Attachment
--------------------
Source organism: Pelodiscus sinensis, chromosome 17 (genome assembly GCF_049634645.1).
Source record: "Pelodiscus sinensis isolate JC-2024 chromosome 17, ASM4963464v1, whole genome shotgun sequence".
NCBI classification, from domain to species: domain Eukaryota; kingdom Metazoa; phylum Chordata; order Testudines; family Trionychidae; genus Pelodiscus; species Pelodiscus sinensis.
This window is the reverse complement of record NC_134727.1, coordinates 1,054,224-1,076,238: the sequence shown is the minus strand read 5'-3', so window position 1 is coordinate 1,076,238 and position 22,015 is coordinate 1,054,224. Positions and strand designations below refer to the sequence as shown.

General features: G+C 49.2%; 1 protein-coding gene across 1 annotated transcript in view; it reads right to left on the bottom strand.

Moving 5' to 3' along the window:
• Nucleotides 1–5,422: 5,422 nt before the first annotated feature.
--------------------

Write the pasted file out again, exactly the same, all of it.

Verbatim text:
Source organism: Pelodiscus sinensis, chromosome 17 (genome assembly GCF_049634645.1).
Source record: "Pelodiscus sinensis isolate JC-2024 chromosome 17, ASM4963464v1, whole genome shotgun sequence".
NCBI classification, from domain to species: domain Eukaryota; kingdom Metazoa; phylum Chordata; order Testudines; family Trionychidae; genus Pelodiscus; species Pelodiscus sinensis.
This window is the reverse complement of record NC_134727.1, coordinates 1,054,224-1,076,238: the sequence shown is the minus strand read 5'-3', so window position 1 is coordinate 1,076,238 and position 22,015 is coordinate 1,054,224. Positions and strand designations below refer to the sequence as shown.

General features: G+C 49.2%; 1 protein-coding gene across 1 annotated transcript in view; it reads right to left on the bottom strand.

Moving 5' to 3' along the window:
• Nucleotides 1–5,422: 5,422 nt before the first annotated feature.